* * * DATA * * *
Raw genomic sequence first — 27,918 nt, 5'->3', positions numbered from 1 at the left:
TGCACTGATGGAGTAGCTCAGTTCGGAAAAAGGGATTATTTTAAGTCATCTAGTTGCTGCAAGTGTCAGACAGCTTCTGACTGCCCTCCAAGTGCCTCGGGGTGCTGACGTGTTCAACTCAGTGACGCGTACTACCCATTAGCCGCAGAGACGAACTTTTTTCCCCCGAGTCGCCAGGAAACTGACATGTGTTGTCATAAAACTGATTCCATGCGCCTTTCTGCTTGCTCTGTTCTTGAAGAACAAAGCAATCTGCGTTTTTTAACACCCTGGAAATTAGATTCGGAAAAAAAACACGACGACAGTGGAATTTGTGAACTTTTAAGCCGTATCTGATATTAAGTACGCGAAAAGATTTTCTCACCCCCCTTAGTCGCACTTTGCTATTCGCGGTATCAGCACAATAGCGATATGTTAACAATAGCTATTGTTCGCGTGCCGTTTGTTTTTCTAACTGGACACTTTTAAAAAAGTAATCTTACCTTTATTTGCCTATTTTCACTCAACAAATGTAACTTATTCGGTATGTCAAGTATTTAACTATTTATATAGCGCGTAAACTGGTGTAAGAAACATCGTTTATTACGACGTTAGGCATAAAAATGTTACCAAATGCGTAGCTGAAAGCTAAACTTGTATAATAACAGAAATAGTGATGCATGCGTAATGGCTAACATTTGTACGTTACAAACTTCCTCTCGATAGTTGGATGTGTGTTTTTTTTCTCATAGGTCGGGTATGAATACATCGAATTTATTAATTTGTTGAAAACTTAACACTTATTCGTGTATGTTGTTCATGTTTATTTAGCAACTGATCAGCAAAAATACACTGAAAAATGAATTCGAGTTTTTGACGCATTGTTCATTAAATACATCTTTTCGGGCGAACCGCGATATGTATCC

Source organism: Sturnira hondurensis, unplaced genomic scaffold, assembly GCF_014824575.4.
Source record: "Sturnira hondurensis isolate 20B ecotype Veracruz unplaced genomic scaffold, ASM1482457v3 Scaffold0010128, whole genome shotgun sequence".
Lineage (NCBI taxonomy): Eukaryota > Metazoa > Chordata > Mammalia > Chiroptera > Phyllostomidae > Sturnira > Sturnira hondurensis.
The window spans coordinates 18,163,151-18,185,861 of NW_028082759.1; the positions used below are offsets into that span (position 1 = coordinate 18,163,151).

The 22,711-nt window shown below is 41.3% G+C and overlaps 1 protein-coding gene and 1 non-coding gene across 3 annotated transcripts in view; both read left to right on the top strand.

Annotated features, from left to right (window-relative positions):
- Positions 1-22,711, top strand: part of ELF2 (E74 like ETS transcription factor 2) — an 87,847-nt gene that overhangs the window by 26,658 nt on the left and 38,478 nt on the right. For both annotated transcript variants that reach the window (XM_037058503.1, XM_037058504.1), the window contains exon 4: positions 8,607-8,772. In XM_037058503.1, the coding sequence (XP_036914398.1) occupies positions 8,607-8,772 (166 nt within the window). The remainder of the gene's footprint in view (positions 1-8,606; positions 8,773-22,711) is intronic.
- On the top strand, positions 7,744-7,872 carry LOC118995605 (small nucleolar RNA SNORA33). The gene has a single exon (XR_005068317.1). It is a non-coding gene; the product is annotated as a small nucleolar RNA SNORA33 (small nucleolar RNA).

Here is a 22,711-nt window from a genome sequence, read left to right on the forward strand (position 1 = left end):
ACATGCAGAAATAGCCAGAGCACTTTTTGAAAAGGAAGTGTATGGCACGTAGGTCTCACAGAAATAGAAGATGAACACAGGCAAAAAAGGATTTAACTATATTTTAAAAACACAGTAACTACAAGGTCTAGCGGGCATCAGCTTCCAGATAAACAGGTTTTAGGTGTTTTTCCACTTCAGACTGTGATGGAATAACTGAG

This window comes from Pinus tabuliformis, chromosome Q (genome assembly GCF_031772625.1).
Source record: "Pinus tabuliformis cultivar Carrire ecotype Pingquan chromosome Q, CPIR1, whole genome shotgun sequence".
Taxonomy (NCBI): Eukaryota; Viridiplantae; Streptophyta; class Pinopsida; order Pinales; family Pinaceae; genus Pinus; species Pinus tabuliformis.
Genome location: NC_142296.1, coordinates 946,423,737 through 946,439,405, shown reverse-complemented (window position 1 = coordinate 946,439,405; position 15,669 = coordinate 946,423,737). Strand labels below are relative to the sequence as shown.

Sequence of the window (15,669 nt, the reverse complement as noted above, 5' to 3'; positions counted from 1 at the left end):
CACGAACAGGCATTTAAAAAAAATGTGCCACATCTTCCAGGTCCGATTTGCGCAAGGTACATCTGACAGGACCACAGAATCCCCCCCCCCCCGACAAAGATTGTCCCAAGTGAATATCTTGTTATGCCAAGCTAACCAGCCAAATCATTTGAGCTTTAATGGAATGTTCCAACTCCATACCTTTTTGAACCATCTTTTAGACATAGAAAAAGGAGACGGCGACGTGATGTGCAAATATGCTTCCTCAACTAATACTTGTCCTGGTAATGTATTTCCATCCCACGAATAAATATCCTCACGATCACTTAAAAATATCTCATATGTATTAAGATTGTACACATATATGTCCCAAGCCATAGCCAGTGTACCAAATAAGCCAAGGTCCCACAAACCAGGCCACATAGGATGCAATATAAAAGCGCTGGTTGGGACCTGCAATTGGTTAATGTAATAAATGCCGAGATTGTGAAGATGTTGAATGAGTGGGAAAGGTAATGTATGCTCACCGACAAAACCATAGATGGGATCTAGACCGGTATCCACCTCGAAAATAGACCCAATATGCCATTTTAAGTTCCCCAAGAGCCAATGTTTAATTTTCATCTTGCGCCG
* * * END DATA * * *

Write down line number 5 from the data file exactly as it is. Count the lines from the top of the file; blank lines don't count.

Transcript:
Lineage (NCBI taxonomy): Eukaryota > Metazoa > Chordata > Mammalia > Chiroptera > Phyllostomidae > Sturnira > Sturnira hondurensis.